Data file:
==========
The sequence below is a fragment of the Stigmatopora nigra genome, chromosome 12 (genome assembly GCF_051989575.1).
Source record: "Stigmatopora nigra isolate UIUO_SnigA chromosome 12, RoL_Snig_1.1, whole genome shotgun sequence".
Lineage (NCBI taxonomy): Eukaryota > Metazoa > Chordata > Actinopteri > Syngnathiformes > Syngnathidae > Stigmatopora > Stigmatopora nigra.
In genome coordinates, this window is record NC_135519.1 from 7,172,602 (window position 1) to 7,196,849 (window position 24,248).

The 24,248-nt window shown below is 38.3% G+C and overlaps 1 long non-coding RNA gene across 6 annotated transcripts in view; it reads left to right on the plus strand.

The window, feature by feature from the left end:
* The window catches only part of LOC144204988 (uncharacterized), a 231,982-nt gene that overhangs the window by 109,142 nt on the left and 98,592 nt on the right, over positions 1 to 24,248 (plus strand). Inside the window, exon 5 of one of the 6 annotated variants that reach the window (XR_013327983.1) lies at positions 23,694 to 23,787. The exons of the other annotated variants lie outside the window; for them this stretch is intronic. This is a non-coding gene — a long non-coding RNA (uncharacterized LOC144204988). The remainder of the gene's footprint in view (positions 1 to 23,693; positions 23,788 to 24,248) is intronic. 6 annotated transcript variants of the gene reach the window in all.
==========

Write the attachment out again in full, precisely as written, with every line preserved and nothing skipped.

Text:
The sequence below is a fragment of the Stigmatopora nigra genome, chromosome 12 (genome assembly GCF_051989575.1).
Source record: "Stigmatopora nigra isolate UIUO_SnigA chromosome 12, RoL_Snig_1.1, whole genome shotgun sequence".
Lineage (NCBI taxonomy): Eukaryota > Metazoa > Chordata > Actinopteri > Syngnathiformes > Syngnathidae > Stigmatopora > Stigmatopora nigra.
In genome coordinates, this window is record NC_135519.1 from 7,172,602 (window position 1) to 7,196,849 (window position 24,248).

The 24,248-nt window shown below is 38.3% G+C and overlaps 1 long non-coding RNA gene across 6 annotated transcripts in view; it reads left to right on the plus strand.

The window, feature by feature from the left end:
* The window catches only part of LOC144204988 (uncharacterized), a 231,982-nt gene that overhangs the window by 109,142 nt on the left and 98,592 nt on the right, over positions 1 to 24,248 (plus strand). Inside the window, exon 5 of one of the 6 annotated variants that reach the window (XR_013327983.1) lies at positions 23,694 to 23,787. The exons of the other annotated variants lie outside the window; for them this stretch is intronic. This is a non-coding gene — a long non-coding RNA (uncharacterized LOC144204988). The remainder of the gene's footprint in view (positions 1 to 23,693; positions 23,788 to 24,248) is intronic. 6 annotated transcript variants of the gene reach the window in all.